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The Internet Communications Engine, or Ice, is an open-source RPC framework developed by ZeroC. It provides SDKs for C++, C#, Java, JavaScript, MATLAB, Objective-C, PHP, Python, Ruby and TypeScript, and can run on various operating systems, including Linux, Windows, macOS, iOS and Android.[1]

Internet Communications Engine
Developer(s)ZeroC
Stable release
3.7.2 / February 5, 2019; 3 months ago (2019-02-05)
PlatformCross-platform
TypeRemote procedure call framework
LicenseGPL / Proprietary
Websitezeroc.com

Ice implements a proprietary communications protocol, called the Ice protocol, that can run over TCP, TLS, UDP, WebSocket and Bluetooth.[2] As its name indicates, Ice can be suitable for applications that communicate over the Internet, and includes functionality for traversing firewalls.

Contents

HistoryEdit

ZeroC was founded in 2002 in Florida.[3] Ice was influenced by the Common Object Request Broker Architecture (CORBA) in its design, and indeed was created by several influential CORBA developers, including Michi Henning. However, according to ZeroC, it was smaller and less complex than CORBA because it was designed by a small group of experienced developers, instead of suffering from design by committee.[4]

In 2004, it was reported that a game called "Wish" by a company named Mutable Realms used Ice.[5] In 2008, it was reported that Big Bear Solar Observatory had used the software since 2005.[6] The source code repository for Ice is on GitHub since May 2015[7].

ComponentsEdit

Ice components include object-oriented remote-object-invocation, replication, grid-computing, failover, load-balancing, firewall-traversals and publish-subscribe services. To gain access to those services, applications are linked to a stub library or assembly, which is generated from a language-independent IDL-like syntax called slice.

 

IceStormEdit

is an object-oriented publish-and-subscribe framework that also supports federation and quality-of-service. Unlike other publish-subscribe frameworks such as Tibco Software's Rendezvous or SmartSockets, message content consist of objects of well defined classes rather than of structured text.

IceGridEdit

is a suite of frameworks that provide object-oriented load balancing, failover, object-discovery and registry services.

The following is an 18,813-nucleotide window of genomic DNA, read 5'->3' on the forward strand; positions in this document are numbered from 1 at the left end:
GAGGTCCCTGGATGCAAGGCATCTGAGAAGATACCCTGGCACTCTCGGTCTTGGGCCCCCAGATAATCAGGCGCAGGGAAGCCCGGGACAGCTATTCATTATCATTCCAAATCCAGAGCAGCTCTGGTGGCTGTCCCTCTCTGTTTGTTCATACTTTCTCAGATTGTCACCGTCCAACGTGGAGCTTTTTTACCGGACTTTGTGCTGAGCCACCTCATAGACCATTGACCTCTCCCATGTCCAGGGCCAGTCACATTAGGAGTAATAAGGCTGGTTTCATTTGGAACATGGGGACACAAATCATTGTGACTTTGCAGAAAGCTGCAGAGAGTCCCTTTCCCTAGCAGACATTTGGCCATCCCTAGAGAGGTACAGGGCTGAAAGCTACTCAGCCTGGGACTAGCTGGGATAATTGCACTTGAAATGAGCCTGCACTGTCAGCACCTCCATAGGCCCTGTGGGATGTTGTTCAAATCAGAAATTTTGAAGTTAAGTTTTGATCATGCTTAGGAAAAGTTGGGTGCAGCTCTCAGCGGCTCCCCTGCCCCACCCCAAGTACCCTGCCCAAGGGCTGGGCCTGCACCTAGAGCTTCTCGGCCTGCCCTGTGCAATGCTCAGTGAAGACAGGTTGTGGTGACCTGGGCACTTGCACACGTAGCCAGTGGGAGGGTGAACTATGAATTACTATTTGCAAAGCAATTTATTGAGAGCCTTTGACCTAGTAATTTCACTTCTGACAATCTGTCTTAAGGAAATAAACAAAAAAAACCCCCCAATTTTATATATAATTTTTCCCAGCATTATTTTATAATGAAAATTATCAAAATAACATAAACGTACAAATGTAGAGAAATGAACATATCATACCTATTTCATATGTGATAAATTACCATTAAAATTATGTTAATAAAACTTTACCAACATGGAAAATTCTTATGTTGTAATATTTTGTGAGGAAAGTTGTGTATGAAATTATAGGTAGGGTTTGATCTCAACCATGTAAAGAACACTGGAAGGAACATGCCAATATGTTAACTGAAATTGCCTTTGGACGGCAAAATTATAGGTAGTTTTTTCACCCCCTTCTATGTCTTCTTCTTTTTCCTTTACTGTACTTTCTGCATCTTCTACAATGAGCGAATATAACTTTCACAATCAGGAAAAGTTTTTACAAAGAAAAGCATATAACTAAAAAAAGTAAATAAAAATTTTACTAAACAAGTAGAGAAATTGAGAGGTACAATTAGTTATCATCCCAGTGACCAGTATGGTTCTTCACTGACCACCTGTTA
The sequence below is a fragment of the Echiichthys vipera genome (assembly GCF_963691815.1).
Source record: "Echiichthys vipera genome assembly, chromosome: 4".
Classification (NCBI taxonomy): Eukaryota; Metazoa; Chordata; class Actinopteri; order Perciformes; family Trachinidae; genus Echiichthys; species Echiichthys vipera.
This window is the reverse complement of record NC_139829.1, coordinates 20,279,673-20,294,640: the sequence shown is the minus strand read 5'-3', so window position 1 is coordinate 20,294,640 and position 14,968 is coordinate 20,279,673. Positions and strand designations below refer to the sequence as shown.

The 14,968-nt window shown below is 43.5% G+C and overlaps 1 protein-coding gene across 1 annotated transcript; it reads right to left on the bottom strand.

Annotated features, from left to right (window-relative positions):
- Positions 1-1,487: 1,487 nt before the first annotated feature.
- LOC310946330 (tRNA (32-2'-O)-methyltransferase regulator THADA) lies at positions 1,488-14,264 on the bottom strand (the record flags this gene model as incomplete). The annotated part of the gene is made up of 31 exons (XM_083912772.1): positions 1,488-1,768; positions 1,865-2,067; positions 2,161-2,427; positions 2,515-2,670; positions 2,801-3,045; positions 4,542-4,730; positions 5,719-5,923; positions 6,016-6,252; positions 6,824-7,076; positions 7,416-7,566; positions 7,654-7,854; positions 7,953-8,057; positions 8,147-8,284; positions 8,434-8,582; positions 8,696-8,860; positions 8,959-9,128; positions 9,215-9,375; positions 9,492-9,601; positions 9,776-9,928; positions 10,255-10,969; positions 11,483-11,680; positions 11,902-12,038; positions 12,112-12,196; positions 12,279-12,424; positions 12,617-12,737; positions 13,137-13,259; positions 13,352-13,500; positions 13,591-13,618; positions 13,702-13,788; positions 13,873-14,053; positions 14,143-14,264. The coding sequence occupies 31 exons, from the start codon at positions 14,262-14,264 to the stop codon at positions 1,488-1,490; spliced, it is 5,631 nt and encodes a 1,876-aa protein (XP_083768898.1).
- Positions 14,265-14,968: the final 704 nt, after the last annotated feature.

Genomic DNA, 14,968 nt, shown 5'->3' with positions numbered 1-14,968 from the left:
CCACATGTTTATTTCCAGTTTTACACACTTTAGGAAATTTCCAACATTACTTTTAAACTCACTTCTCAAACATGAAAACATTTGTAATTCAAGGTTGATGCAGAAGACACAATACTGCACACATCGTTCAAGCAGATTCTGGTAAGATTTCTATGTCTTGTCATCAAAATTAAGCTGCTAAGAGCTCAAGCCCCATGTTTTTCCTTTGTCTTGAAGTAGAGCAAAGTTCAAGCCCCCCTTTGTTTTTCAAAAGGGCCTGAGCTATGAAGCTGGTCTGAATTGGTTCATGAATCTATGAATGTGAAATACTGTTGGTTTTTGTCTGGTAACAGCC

IcePatchEdit

facilitates the deployment of ICE-based software. For example, a user who wishes to deploy new functionality and/or patches to several servers may use IcePatch.

GlacierEdit

is a proxy-based service to enable communication through firewalls, thus making ICE an internet communication engine.

IceBoxEdit

Icebox is a service-oriented architecture container of executable services implemented in .dll or .so libraries. This is a lighter alternative to building entire executable for every service.

SliceEdit

Slice is a ZeroC-proprietary file format that programmers follow to edit computer-language independent declarations and definitions of classes, interfaces, structures and enumerations. Slice definition files are used as input to the stub generating process. The stub in turn is linked to applications and servers that should communicate with one another based on interfaces and classes as declared/defined by the slice definitions.

Apart from CORBA, classes and interfaces support inheritance and abstract classes. In addition, slice provides configuration options in form of macros and attributes to direct the code generation process. An example is the directive to generate a certain STL list<double> template instead of the default, which is to generate a STL vector<double> template.

See alsoEdit

NotesEdit

  1. ^ http://zeroc.com/products/ice#everywhere Retrieved on 2018-04-27.
  2. ^ https://zeroc.com/products/ice#flexible Retrieved on 2019-02-08
  3. ^ "Zeroc, Inc". Corporate profile. Manta. Retrieved July 17, 2013.
  4. ^ "Differences between Ice and CORBA". Archived from the original on March 18, 2013. Retrieved July 17, 2013.
  5. ^ Michi Henning (February 1, 2004). "Massively Multiplayer Middleware". Queue. ACM. Retrieved July 17, 2013.
  6. ^ Sergij Shumko (November 2, 2008). "Ice middleware in the New Solar Telescope's Telescope Control System" (PDF). Astronomical Data Analysis Software and Systems XVII, ASP Conference Series, Vol. XXX, 2008. Quebec City, Canada. Archived from the original (PDF) on August 25, 2012. Retrieved July 17, 2013.
  7. ^ Normier, Bernard. "Ice has moved to GitHub!". ZeroC Forums. Retrieved 8 February 2019.

External linksEdit